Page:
Habitat for Humanity Madagascar
Habitat's work in Madagascar
Madagascar News and Stories
The housing need in Madagascar
Madagascar is prone to tropical cyclones and the accompanying torrential rains, which in recent years have left thousands of people homeless. Madagascar’s decent housing deficit is estimated at more than 2 million.
Madagascar is the 147th poorest country out of 177 countries. 75 percent of its population lives in rural areas as farmers. However the rate of urbanization is 29 percent which is very high, meaning that there are increasing slum areas with poor housing conditions in the urban areas. More than half of its population does not have access to safe drinking water, and 87 percent do not have adequate sanitation facilities. This is an increasing problem in urban areas as the population is increasing so rapidly.
Families earn what they can through domestic farming, carpentry, craft and embroidery. However, with their low incomes, most do not own land or have access to credit from traditional lending institutions. Their houses are usually little more than shacks made from compacted mud and poorly attached thatched roofs, which provide little or no protection from diseases, robbery and cyclones.
Habitat homeowner Harimahefa Meriniaina Ernest lives with his wife, daughter and sister-in-law in the Habitat community of Manjakandriana. Habitat Madagascar has built 47 houses on this hillside.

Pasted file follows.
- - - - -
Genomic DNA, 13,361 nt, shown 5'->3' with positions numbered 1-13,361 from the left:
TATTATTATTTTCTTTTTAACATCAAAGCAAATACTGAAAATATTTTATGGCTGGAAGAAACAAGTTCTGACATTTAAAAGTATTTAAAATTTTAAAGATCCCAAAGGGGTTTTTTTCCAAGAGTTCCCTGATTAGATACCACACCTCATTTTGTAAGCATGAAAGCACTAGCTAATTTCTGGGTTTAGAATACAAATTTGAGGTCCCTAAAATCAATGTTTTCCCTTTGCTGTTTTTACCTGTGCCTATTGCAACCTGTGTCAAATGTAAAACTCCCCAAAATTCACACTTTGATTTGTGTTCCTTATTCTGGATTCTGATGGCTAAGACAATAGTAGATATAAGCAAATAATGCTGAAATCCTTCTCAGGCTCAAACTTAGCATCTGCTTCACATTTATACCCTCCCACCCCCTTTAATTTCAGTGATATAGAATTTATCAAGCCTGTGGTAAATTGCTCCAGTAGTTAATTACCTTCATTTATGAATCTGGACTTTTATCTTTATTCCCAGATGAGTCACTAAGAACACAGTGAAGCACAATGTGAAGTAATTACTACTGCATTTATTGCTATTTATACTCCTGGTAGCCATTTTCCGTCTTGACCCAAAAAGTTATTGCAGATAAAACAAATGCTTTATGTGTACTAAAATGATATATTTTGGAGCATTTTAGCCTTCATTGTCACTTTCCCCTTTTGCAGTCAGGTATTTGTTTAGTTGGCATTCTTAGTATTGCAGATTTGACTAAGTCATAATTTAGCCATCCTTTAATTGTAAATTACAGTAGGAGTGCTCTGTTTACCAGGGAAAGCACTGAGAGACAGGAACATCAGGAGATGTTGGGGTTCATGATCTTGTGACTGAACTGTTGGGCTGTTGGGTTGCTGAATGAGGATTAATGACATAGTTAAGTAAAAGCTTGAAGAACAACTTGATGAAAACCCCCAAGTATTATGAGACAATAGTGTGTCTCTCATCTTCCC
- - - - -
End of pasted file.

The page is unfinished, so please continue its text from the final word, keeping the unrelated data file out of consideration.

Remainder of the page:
A house part of the slum upgrading project in Moramanga. Razafiarisoa Marie Perine sweeps the yard at the end of the build.
Habitat for Humanity in Madagascar
Habitat Madagascar is currently building houses in the East, Central Highland, West, South Highland and Northwest regions. Most of the projects underway are in rural or sub-urban areas but urban slum upgrading has started to be a key component of the program. The first urban project started in the municipality of Moramanga in 2008 and in 2009 an urban renewal project started in the city of Toliara in the South of the country.
Houses are built in stages, generally starting from a core house of one or two rooms to keep it affordable and to serve more families in need. House faoundations are made of stone or fired clay bricks and then covered with concrete floors, while the walls are made of clay brick and mortar. When local climate permits, clay tiles are used for the roofs and windows and doors are made of eucalyptus. These materials are locally produced and come from renewable sources. The program is sustainable and keeps housing costs affordable for families in need.
Download Building Connections (529kb .pdf) and learn how you can get involved with Habitat’s Global Village volunteer program to Madagascar.
Capital : Antananarivo
Population : 19,625,000
Rate of urbanization: 29 percent
Population with primary access to a clean water source: 11 percent
When the program started: 2000
Video : HFH Madagascar on YouTube
Housing Solutions : New Houses, Water and Sanitation, Urban Renewal